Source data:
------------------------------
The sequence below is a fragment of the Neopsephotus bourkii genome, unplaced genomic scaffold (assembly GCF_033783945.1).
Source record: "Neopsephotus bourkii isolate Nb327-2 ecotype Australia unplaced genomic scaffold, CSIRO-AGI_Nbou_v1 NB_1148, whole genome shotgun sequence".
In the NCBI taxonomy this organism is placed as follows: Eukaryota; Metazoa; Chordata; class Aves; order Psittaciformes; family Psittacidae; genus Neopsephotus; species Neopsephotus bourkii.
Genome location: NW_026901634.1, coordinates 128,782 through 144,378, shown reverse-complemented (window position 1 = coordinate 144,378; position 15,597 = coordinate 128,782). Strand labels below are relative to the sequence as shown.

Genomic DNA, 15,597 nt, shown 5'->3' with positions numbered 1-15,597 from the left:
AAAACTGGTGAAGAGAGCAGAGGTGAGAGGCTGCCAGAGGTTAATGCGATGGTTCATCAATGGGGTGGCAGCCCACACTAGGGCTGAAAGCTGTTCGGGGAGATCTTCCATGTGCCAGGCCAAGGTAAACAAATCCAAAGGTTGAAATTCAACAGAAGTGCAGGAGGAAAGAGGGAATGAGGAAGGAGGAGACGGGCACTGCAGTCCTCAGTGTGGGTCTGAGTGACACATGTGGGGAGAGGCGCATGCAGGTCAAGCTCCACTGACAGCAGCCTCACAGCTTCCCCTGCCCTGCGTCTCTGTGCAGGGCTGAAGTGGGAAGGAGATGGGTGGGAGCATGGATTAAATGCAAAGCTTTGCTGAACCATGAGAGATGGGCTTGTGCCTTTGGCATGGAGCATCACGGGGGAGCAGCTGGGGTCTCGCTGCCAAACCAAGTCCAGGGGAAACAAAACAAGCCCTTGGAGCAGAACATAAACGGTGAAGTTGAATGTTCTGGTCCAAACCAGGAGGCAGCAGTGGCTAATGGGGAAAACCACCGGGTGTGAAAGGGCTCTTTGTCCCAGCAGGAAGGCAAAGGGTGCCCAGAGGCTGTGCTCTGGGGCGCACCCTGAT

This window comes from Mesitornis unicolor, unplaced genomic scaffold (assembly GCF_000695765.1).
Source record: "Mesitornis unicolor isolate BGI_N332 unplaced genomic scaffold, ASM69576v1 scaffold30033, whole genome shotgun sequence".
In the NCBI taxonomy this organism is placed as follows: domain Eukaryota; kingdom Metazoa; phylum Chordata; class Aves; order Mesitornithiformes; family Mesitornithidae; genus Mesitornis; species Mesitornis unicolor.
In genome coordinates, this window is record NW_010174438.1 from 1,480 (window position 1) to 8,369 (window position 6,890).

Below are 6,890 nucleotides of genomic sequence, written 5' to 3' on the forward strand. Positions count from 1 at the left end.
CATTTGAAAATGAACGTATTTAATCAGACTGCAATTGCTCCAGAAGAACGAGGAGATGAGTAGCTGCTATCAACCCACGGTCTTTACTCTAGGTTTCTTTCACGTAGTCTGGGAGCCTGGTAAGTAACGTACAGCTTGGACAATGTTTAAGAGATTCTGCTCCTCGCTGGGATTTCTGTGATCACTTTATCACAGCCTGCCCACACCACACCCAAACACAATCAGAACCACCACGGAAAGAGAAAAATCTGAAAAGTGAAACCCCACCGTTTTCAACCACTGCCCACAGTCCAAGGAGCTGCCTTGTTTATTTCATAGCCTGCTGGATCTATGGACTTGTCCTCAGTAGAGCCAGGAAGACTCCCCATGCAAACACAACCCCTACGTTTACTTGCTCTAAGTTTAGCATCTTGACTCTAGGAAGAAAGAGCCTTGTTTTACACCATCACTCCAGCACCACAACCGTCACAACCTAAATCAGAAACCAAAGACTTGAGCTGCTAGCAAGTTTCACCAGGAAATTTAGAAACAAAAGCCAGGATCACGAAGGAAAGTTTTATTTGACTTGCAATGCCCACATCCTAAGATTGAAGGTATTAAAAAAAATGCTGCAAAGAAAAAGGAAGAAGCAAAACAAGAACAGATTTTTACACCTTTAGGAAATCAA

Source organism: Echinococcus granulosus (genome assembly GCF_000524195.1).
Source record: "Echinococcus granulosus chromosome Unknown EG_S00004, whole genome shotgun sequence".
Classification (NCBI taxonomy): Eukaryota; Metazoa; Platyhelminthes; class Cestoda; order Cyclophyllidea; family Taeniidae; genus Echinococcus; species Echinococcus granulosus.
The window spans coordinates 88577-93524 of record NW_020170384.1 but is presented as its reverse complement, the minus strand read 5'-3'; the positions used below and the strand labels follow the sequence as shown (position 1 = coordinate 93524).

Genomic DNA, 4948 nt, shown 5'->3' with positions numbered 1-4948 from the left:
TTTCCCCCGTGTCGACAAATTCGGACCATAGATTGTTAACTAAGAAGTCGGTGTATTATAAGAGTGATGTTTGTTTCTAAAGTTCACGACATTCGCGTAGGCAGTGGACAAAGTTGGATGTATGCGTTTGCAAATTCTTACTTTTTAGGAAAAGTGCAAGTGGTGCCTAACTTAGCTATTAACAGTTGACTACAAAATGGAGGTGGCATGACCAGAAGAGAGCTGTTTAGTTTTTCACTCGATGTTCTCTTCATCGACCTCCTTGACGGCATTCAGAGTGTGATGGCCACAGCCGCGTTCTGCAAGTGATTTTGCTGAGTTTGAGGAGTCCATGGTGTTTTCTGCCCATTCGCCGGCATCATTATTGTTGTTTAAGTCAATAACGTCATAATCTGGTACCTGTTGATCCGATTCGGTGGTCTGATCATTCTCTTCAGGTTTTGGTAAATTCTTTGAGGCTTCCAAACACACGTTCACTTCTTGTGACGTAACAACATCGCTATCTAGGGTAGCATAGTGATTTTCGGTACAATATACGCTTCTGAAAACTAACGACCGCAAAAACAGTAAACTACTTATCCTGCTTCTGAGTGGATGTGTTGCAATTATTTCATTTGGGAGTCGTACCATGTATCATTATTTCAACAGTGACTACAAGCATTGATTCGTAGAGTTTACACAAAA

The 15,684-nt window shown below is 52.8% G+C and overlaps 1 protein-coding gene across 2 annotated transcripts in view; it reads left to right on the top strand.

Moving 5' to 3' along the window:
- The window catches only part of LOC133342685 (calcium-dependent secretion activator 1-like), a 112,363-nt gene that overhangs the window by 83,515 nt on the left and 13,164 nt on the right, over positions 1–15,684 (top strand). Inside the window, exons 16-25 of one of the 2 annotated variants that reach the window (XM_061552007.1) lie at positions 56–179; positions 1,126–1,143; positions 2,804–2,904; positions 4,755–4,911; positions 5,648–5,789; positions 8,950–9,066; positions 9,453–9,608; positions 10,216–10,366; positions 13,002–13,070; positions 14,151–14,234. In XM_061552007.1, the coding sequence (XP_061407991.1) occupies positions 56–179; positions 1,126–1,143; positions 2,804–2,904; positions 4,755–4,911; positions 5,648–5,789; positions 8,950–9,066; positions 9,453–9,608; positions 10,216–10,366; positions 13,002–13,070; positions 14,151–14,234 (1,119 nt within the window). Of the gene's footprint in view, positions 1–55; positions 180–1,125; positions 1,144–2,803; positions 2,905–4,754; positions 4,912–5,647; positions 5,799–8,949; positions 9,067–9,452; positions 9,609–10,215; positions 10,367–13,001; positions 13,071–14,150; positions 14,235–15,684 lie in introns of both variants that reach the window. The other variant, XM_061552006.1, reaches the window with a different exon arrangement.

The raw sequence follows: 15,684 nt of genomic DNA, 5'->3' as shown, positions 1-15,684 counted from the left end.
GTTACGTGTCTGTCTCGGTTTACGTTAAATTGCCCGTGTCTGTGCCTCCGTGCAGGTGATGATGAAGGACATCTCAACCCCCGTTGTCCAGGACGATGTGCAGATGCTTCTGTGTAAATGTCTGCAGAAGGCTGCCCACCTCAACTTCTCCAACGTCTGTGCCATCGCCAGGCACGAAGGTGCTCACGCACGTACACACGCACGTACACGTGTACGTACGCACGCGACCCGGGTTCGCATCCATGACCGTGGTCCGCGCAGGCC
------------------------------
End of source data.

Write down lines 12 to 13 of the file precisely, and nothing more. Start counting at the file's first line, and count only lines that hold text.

CATTTGAAAATGAACGTATTTAATCAGACTGCAATTGCTCCAGAAGAACGAGGAGATGAGTAGCTGCTATCAACCCACGGTCTTTACTCTAGGTTTCTTTCACGTAGTCTGGGAGCCTGGTAAGTAACGTACAGCTTGGACAATGTTTAAGAGATTCTGCTCCTCGCTGGGATTTCTGTGATCACTTTATCACAGCCTGCCCACACCACACCCAAACACAATCAGAACCACCACGGAAAGAGAAAAATCTGAAAAGTGAAACCCCACCGTTTTCAACCACTGCCCACAGTCCAAGGAGCTGCCTTGTTTATTTCATAGCCTGCTGGATCTATGGACTTGTCCTCAGTAGAGCCAGGAAGACTCCCCATGCAAACACAACCCCTACGTTTACTTGCTCTAAGTTTAGCATCTTGACTCTAGGAAGAAAGAGCCTTGTTTTACACCATCACTCCAGCACCACAACCGTCACAACCTAAATCAGAAACCAAAGACTTGAGCTGCTAGCAAGTTTCACCAGGAAATTTAGAAACAAAAGCCAGGATCACGAAGGAAAGTTTTATTTGACTTGCAATGCCCACATCCTAAGATTGAAGGTATTAAAAAAAATGCTGCAAAGAAAAAGGAAGAAGCAAAACAAGAACAGATTTTTACACCTTTAGGAAATCAA

Source organism: Echinococcus granulosus (genome assembly GCF_000524195.1).